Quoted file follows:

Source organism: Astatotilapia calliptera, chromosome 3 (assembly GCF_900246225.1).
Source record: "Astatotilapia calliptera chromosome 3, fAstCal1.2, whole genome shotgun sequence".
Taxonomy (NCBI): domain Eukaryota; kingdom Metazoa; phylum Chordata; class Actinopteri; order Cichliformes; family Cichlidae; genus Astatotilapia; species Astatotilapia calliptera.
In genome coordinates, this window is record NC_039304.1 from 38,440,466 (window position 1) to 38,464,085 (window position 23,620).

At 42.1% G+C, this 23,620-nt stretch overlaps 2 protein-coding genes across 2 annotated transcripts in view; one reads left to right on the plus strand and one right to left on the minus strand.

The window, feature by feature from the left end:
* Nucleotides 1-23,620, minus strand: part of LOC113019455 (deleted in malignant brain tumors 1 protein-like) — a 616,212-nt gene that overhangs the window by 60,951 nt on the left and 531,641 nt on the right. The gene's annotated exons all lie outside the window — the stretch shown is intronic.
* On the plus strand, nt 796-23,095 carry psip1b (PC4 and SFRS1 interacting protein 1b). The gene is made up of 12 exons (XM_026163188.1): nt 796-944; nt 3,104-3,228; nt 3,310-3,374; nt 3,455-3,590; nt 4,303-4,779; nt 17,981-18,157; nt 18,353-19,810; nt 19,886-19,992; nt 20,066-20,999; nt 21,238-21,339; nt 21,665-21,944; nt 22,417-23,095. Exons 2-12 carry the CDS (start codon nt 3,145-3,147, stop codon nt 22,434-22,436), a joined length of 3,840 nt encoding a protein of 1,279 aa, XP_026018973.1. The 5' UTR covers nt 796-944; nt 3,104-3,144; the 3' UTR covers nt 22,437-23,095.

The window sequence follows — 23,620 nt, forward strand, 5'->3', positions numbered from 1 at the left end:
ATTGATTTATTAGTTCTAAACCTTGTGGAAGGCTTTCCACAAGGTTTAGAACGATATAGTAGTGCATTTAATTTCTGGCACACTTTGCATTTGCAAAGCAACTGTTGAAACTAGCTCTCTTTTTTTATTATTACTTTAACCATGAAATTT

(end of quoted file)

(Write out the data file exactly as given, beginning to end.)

Source organism: Astatotilapia calliptera, chromosome 3 (assembly GCF_900246225.1).
Source record: "Astatotilapia calliptera chromosome 3, fAstCal1.2, whole genome shotgun sequence".
Taxonomy (NCBI): domain Eukaryota; kingdom Metazoa; phylum Chordata; class Actinopteri; order Cichliformes; family Cichlidae; genus Astatotilapia; species Astatotilapia calliptera.
In genome coordinates, this window is record NC_039304.1 from 38,440,466 (window position 1) to 38,464,085 (window position 23,620).

At 42.1% G+C, this 23,620-nt stretch overlaps 2 protein-coding genes across 2 annotated transcripts in view; one reads left to right on the plus strand and one right to left on the minus strand.

The window, feature by feature from the left end:
* Nucleotides 1-23,620, minus strand: part of LOC113019455 (deleted in malignant brain tumors 1 protein-like) — a 616,212-nt gene that overhangs the window by 60,951 nt on the left and 531,641 nt on the right. The gene's annotated exons all lie outside the window — the stretch shown is intronic.
* On the plus strand, nt 796-23,095 carry psip1b (PC4 and SFRS1 interacting protein 1b). The gene is made up of 12 exons (XM_026163188.1): nt 796-944; nt 3,104-3,228; nt 3,310-3,374; nt 3,455-3,590; nt 4,303-4,779; nt 17,981-18,157; nt 18,353-19,810; nt 19,886-19,992; nt 20,066-20,999; nt 21,238-21,339; nt 21,665-21,944; nt 22,417-23,095. Exons 2-12 carry the CDS (start codon nt 3,145-3,147, stop codon nt 22,434-22,436), a joined length of 3,840 nt encoding a protein of 1,279 aa, XP_026018973.1. The 5' UTR covers nt 796-944; nt 3,104-3,144; the 3' UTR covers nt 22,437-23,095.

The window sequence follows — 23,620 nt, forward strand, 5'->3', positions numbered from 1 at the left end:
ATTGATTTATTAGTTCTAAACCTTGTGGAAGGCTTTCCACAAGGTTTAGAACGATATAGTAGTGCATTTAATTTCTGGCACACTTTGCATTTGCAAAGCAACTGTTGAAACTAGCTCTCTTTTTTTATTATTACTTTAACCATGAAATTT